RIO DE JANEIRO -- Under pressure from European governments, foreign investors and Brazilian companies concerned about the country's reputation, President Jair Bolsonaro has banned forest fires for the four months of the dry season and set up a military operation against deforestation.
The new stance represents a notable turnaround by a government that has drawn widespread global condemnation over its environmental policies.
A year ago, as fires engulfed the Amazon, Bolsonaro of Brazil reacted to criticism from abroad. "The Amazon is ours," he said, arguing that the fate of the rain forest was for his country to decide.
Environmentalists, experts and foreign officials who have pressed Brazil on conservation matters are skeptical of the government's commitment, afraid these actions amount to little more than damage control at a time when the economy is in deep trouble.
Bolsonaro and many of his political allies have long favored opening the Amazon to miners, farmers and loggers, which threatens land rights of indigenous communities. Deforestation has spiked under his tenure.
But as the political and business costs of policies that prioritize exploration over conservation escalate, some activists see an opportunity to slow, or even reverse, that trend by promoting private sector support for greener policies.
"Brazil is becoming an environmental pariah on the global stage, destroying a positive reputation that took decades to build," said Sueley Araujo, a veteran environmental policy expert who was dismissed as the head of the country's main environmental protection agency soon after Bolsonaro took office.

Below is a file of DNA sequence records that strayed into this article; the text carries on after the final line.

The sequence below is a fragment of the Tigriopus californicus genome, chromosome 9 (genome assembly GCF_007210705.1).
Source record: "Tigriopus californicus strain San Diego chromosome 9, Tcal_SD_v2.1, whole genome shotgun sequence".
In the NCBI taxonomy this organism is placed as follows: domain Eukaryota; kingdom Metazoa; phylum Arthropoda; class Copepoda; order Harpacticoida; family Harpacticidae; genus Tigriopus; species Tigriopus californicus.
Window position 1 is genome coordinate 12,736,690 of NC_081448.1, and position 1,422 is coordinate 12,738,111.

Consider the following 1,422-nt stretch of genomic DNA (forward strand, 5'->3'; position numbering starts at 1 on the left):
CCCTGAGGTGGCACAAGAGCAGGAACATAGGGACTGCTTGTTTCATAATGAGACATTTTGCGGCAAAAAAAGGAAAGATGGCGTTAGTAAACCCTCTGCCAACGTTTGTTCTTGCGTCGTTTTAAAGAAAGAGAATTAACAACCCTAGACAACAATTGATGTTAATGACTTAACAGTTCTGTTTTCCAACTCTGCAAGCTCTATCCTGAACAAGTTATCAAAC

Brazil's worsening reputation on the environment has also put in jeopardy two important foreign policy goals: the implementation of a trade deal with the European Union and its ambition to join the Organization for Economic Cooperation and Development, a 37-country group. Both deals require Brazil to meet baseline standards on labor and environmental policies.
A sign of the potential economic damage to Brazil's interests came in late June, when more than two dozen financial institutions that collectively control some $3.7 billion in assets warned the Brazilian government in a letter that investors were steering away from countries that are accelerating the degradation of ecosystems.
The message has registered within Brazil. The country's three largest banks announced last week a joint effort to press for and fund sustainable development projects in the Amazon.
And a group of former Brazilian finance ministers and central bank presidents argued in a joint statement in July that the best way to jump-start the economy is by investing in greener technologies, ending fuel subsidies and drastically reducing the deforestation rate.
Brazilian leaders have often bristled at foreign-led campaigns to save the rain forest, regarding such efforts as an underhanded way to hinder the economic potential of the vast nation, which is a leading exporter of food and other commodities.
In July 2019, Bolsonaro told a conference of international journalists that the rate of deforestation in the Amazon should concern Brazil alone.
During the first six months of this year, loggers razed approximately 1,184 square miles of the Amazon, according to Brazil's National Institute for Space Research. That area -- slightly smaller than the state of Rhode Island -- is 25% larger than the forest cover lost during the same time period in 2019.
Environmental experts say the military operation to curb deforestation, which includes more than 3,600 troops and law enforcement agents, will at best make a dent in deforestation and fire trends this year. To fundamentally reverse them, they say the government would need to make sweeping changes to bolster the staffing level, tools and political backing of the environmental protection agencies.